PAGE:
In preservative, the dorsal surfaces of the head and body become a darker brown. The tympanic region is light brown. The transverse bands become less distinct but are still dark brown. The spot posteroventral to the eye is still distinct. The throat and chest become whitish brown with great spots. The belly fades to light grey with brown and grey marbled spots. The yellow coloration on the flanks becomes whitish and the grey on the ventral surface of the thighs and shanks becomes cream. The ventral surfaces of the tarsus and feet are dark brown (Kohler et al. 2011).

Dorsal coloration and marking pattern vary slightly. In preservative, specimens may be lighter in color. The white spot below the eye can be less distinct or completely absent. The blue in the iris may also appear in the anterior region of the eye (Kohler et al. 2011).

Distribution and Habitat

Country distribution from AmphibiaWeb's database: Madagascar

View distribution map using BerkeleyMapper.
Boophis popi is found in the sub-montane rainforest in central Madagascar between the altitudes ranging from 1000 - 1500 m a.s.l. Boophis popi have been found east of Tsinjoarivo, in various locations in the region of Antoetra, in the Ranomafana National Forest on Mount Maharira, and in Imaitso forest in Andringitra National Park. Additionally, tadpoles in two localities in Ranomafanakely near the Kidonafo bridge in the Ranomafana region were determined to be B. popi via DNA barcoding (Kohler et al. 2011).

Life History, Abundance, Activity, and Special Behaviors
Boophis popi are nocturnal stream breeders with males audible and visible on the leaves of plants lining the edges of slow flowing water sources during the rainy season (Kohler et al. 2011).

Advertisement calls were recorded on 16 January 1994 in Imaitso Forest, Andrigitra at air temperatures of 19oC. Males produced calls of 2 - 3 notes with note durations lasting between 18 – 29 ms, inter-note intervals lasting 97 - 120 ms, and dominant frequencies between 1800 – 3000 Hz. Maximum call energy was 2120 – 2320 Hz. The calls were similar to other frogs in the B. goudoti group but of comparatively lower frequency due to their larger body size. Kohler et al. (2011) note that the vocalization is not a good indicator of B. popi due to too much of a similarity between related species.

In late April, one tadpole, identified by DNA barcoding, was found in a rainforest stream with a sandy bottom in Tsinjoarivo (Kohler et al. 2011).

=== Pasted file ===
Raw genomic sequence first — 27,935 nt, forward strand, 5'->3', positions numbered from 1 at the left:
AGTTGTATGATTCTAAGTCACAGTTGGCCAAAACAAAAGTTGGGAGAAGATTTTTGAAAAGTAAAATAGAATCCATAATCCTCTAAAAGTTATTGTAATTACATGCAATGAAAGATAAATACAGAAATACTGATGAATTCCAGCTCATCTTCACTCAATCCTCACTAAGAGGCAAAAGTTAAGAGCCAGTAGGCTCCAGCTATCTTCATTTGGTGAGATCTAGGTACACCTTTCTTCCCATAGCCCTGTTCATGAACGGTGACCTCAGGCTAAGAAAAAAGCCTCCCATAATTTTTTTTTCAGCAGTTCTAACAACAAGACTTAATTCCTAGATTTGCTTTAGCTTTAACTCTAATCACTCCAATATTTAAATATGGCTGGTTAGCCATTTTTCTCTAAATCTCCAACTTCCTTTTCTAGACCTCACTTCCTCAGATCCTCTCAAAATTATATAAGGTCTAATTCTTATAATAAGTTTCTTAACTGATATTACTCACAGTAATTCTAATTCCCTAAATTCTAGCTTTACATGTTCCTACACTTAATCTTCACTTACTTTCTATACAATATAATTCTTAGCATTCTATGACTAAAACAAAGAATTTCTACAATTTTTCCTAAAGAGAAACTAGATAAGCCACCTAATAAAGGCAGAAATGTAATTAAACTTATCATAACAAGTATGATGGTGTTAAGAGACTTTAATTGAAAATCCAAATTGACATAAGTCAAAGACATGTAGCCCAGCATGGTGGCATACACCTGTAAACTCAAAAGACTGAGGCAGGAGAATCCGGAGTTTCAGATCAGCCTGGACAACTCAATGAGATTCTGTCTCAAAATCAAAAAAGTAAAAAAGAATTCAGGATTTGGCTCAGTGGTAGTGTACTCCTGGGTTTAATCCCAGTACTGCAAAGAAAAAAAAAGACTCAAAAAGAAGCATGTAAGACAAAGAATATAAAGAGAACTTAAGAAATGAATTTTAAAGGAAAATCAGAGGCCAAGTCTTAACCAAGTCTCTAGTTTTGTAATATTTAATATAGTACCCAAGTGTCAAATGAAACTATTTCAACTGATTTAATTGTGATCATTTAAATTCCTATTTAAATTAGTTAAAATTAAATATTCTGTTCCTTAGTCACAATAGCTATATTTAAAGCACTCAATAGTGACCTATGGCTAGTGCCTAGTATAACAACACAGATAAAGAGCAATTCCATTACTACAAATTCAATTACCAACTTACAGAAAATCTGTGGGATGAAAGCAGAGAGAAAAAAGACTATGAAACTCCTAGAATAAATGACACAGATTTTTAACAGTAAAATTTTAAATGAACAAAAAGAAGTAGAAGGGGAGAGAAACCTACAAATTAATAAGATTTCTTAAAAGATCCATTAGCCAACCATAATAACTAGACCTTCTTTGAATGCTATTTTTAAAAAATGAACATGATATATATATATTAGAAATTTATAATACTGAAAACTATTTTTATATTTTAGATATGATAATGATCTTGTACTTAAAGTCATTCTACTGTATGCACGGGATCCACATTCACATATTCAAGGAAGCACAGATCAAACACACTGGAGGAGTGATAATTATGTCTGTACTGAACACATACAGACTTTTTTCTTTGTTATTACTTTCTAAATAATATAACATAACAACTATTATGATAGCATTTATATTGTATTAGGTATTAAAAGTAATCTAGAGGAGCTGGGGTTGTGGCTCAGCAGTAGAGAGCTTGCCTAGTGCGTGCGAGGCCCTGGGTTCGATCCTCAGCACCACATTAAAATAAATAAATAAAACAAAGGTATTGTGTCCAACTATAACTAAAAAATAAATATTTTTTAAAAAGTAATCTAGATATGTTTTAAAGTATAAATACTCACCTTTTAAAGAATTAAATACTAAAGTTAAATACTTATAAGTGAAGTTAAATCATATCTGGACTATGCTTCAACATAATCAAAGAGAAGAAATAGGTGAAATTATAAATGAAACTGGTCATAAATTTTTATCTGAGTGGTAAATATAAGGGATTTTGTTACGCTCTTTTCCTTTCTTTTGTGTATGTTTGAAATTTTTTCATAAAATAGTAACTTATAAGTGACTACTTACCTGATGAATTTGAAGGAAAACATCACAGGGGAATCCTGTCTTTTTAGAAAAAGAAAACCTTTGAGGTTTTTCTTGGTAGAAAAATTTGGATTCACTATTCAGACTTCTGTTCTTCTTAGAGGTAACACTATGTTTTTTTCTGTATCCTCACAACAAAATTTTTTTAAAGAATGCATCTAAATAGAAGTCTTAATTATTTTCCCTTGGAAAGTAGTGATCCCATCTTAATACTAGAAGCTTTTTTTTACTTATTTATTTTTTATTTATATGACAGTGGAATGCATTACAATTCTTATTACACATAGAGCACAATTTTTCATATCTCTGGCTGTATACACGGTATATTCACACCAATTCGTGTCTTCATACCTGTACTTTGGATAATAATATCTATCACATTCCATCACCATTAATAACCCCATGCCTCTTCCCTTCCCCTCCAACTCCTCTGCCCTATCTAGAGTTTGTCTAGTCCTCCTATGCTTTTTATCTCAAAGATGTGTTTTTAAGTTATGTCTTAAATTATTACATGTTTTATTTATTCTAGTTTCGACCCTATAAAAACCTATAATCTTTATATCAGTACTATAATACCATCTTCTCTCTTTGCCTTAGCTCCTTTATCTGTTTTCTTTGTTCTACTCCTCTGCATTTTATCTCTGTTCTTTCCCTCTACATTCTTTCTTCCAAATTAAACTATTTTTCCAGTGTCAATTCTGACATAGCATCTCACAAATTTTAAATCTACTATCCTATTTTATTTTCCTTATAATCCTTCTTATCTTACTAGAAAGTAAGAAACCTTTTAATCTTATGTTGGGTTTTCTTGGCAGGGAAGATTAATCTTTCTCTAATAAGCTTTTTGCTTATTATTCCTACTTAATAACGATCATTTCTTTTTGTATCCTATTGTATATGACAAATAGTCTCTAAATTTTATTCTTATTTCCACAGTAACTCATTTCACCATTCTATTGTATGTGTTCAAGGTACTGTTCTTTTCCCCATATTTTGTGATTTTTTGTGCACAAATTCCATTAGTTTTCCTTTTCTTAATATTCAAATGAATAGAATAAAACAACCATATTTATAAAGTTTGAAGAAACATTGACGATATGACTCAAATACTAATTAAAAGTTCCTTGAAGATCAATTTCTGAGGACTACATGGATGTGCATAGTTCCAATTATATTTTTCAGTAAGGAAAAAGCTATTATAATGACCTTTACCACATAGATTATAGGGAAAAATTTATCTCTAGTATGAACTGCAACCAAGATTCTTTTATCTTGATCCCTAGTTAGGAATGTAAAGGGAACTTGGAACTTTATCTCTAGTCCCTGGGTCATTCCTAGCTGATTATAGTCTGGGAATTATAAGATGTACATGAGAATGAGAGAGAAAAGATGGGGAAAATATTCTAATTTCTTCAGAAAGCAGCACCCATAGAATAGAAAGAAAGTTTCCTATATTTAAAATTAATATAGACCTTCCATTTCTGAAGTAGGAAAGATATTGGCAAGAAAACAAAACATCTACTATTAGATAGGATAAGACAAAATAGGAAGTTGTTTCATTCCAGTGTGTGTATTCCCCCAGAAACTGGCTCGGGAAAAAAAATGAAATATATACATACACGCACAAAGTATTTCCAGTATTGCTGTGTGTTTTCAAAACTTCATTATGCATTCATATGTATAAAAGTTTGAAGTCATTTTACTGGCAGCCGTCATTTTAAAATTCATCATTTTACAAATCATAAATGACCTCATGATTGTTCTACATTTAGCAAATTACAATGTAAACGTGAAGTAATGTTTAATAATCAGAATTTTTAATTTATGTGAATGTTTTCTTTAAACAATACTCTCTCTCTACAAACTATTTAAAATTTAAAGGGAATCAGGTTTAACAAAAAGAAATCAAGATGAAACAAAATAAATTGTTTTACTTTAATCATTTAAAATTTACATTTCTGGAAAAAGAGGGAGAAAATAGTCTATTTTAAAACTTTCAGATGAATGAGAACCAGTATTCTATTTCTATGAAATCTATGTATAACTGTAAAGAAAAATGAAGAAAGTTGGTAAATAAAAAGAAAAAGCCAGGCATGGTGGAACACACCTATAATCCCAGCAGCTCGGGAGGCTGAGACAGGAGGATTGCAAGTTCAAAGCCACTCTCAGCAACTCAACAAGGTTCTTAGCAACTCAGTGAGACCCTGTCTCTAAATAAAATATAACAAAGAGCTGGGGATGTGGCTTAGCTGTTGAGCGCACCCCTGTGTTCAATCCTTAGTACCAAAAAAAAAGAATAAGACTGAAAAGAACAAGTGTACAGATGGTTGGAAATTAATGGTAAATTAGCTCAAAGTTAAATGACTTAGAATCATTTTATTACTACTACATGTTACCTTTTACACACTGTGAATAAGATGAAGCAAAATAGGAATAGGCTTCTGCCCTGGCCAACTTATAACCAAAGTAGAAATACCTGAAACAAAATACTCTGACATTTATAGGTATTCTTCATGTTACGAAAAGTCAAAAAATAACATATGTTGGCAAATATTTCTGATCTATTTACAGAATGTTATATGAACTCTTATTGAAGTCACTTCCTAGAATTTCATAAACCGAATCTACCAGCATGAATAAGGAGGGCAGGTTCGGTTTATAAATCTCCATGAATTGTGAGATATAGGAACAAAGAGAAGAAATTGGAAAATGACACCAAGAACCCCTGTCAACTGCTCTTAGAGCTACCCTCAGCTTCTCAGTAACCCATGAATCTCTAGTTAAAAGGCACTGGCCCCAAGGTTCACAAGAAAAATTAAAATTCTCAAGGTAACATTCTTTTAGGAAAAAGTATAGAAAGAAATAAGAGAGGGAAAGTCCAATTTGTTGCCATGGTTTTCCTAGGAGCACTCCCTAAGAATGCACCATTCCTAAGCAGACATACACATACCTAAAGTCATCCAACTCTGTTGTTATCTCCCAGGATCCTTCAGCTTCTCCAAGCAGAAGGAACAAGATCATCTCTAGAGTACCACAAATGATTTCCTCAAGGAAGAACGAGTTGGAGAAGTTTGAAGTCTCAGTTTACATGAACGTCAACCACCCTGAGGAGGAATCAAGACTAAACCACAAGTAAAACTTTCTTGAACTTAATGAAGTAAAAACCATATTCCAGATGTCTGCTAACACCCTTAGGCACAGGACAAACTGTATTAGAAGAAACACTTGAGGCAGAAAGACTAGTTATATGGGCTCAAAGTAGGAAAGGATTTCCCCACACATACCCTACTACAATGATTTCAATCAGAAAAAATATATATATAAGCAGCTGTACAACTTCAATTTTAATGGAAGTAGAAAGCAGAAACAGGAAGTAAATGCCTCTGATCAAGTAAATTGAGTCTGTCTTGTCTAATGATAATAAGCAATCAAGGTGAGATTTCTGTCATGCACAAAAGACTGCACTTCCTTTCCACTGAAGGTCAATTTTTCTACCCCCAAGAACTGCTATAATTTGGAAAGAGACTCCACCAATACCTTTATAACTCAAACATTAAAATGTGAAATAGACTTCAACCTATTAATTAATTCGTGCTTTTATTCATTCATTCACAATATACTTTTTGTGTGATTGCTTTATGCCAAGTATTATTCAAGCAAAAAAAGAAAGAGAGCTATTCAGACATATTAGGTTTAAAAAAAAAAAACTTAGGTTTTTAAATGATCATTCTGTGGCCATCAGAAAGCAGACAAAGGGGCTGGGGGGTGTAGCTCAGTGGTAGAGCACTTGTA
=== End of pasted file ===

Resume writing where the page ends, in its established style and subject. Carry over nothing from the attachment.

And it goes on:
Trends and Threats
When described, Boophis popi appeared tolerant to some habitat degradation as individuals could be found in disturbed and fragmented rainforests and had a distribution of approximately 300 km and estimated extent of occurrence at 14,260 km2, which also included two protected ranges. As a result, Kohler et al. (2011) suggested an IUCN Red List status of “Least Concern”. However, by 2015, the species was believed to be in decline due to the extent and quality of forest habitat declining from various human activities. The species was then listed as “Vulnerable” on IUCN’s Red List (IUCN 2015).

Possible reasons for amphibian decline

General habitat alteration and loss
Habitat modification from deforestation, or logging related activities
Intensified agriculture or grazing
Habitat fragmentation

The species authority is: Köhler, J., Glaw, F., Rosa, G. M., Gehring, P. S., Pabijan, M., Andreone, F., Vences, M. (2011). ''Two new bright-eyed treefrogs of the genus Boophis from Madagascar.'' Salamandra, 47(4), 207-221.

Based on Bayesian analysis of mitochondrial 16S rRNA from species of the B. goudoti group, B. popi is part of the B. goudoti group and sister to the clade formed from B. boehmei and B. fayi. However this relationship is not strongly supported (<95% posterior probability). The clade from those three species is sister to B. quasiboehmei with a posterior probability of 100% (Kohler et al. 2011).

Name dedicated to German company, “pop-interactive GmbH” because of their support of conservation and biodiversity research by the BIOPAT initiative (Kohler et al. 2011).


IUCN SSC Amphibian Specialist Group. 2015. Boophis popi. The IUCN Red List of Threatened Species 2015: e.T49543547A49543610. Downloaded on 1 June 2016

Köhler, J., Glaw, F., Rosa, G. M., Gehring, P. S., Pabijan, M., Andreone, F., Vences, M. (2011). ''Two new bright-eyed treefrogs of the genus Boophis from Madagascar.'' Salamandra, 47(4), 207-221.

Written by Nestor Gutierrez and Ann T. Chang (nmgutier AT, University of California Santa Cruz
First submitted 2017-02-11
Edited by Ann T. Chang (2017-02-19)

Species Account Citation: AmphibiaWeb 2017 Boophis popi <> University of California, Berkeley, CA, USA. Accessed Feb 25, 2017.

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Citation: AmphibiaWeb. 2017. <> University of California, Berkeley, CA, USA. Accessed 25 Feb 2017.